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How to Cut Square Holes in Glass

Updated February 21, 2017

Glass can be cut into any shape you like. It is not easy to do, but with lots of practice and a little patience, it can be done. Cutting a square hole in glass requires a little more preparation than some other cuts. Cutting square holes in glass requires that the glass be scored or cut first, and then the glass is broken along the score lines. It takes a very delicate touch to be done correctly.

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  1. Build a small mound of putty on the glass where each corner of your square is to be located, and make a hole in each. Fill each hole with mineral turpentine. Drill a hole through each mound and then through the glass with your glass bit. It is easiest to use a drill press because you will not have to steady your hand and you can concentrate on keeping the glass still.

  2. Place the glass on a level surface. It is always preferable to place it on a hard surface with a piece of carpeting on it. Dip your paintbrush in turpentine and then paint the outline of the square with it. This will lubricate the glass and make it easier to score. Run your glass cutter over the outline of your square to score the glass. Use your wooden straight edge to make your line straight. Connect each of your four holes with these scores.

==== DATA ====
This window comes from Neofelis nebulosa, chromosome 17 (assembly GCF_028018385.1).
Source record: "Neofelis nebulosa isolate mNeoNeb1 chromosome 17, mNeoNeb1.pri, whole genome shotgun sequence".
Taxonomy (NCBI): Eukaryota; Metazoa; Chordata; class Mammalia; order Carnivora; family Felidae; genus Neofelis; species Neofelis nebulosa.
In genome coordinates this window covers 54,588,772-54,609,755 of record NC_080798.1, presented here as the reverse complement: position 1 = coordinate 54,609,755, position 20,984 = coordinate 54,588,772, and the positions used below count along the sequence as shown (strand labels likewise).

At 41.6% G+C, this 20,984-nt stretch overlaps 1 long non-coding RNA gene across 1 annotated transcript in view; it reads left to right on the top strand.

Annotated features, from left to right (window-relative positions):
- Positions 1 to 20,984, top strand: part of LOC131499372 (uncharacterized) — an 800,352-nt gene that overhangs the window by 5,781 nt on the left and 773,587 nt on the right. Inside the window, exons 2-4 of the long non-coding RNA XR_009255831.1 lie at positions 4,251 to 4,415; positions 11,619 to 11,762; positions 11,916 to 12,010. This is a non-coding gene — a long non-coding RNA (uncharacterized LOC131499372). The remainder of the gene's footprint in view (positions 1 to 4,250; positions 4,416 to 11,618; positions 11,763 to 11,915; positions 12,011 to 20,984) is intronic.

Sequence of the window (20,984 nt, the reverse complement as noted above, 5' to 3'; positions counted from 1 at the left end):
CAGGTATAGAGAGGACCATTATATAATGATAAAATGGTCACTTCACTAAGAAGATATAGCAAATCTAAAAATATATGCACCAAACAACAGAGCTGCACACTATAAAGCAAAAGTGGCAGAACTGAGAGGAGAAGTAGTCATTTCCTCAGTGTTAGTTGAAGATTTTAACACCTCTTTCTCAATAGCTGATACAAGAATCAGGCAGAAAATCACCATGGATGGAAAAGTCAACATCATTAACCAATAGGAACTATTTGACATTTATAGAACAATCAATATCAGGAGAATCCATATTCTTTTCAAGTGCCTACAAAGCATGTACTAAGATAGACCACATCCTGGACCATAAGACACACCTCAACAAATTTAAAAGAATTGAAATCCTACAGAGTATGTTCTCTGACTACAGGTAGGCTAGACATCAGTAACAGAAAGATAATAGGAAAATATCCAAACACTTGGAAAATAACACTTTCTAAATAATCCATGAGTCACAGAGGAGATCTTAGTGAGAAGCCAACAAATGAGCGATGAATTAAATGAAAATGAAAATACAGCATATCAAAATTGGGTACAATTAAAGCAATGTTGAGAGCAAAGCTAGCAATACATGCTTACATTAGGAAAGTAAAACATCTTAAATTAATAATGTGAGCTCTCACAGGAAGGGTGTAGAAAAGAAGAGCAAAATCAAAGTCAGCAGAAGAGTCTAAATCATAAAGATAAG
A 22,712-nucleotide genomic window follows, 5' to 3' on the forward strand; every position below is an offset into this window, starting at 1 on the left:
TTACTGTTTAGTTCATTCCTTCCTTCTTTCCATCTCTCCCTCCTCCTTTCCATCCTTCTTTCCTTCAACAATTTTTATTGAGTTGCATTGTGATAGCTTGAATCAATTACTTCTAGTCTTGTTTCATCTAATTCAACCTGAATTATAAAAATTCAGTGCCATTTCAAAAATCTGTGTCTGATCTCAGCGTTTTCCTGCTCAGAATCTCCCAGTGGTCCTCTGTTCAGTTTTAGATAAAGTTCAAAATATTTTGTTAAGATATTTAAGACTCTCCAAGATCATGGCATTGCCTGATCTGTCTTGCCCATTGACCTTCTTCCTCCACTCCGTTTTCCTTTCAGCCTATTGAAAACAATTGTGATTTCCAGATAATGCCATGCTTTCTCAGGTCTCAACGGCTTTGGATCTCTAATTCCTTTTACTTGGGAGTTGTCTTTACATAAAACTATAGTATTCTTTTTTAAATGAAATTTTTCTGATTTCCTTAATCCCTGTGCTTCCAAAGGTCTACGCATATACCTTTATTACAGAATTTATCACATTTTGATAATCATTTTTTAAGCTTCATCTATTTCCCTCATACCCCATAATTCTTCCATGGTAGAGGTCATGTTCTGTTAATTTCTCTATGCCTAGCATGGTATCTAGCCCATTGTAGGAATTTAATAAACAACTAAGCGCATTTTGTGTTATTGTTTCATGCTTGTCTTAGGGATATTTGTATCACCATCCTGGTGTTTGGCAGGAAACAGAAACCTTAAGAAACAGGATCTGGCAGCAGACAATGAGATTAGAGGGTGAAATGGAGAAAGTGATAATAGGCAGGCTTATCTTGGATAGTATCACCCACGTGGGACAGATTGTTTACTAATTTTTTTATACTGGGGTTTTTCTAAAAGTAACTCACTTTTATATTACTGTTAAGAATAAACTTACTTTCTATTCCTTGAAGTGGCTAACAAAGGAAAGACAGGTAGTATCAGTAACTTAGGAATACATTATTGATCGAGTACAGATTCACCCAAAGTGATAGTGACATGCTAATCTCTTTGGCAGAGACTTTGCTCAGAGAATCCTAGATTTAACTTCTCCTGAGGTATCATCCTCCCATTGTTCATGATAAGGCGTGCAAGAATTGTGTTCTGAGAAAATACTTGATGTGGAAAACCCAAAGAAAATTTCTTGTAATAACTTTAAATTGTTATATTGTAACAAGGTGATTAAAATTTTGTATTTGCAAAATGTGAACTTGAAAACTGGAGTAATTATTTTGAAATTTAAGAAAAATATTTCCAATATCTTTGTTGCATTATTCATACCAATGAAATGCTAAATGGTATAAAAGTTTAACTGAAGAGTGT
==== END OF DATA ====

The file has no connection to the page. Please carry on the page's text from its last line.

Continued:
3. Tap the glass with your finger gently until your square falls out. Exercise extreme caution in removing the rest of the glass if it breaks out in several pieces.

  4. Warning

    Ensure that you wear safety glasses while you are cutting glass. This is particularly important when you are using turpentine as a lubricant.

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Things You'll Need

  • Safety glasses
  • Glass drill bit
  • Drill press
  • Glass cutting tool
  • Small paintbrush
  • Wooden straight edge
  • Mineral turpentine
  • Putty

About the Author

Jay Angel

Jay Angel has been a writer since 1998, specializing in scientific writing, as well as articles about fishing and hunting. He worked as a columnist for the Illinois newspapers, "Daily Chronicle" and "News Tribune." Angel has a Master of Science in fluvial geomorphology from Northern Illinois University.

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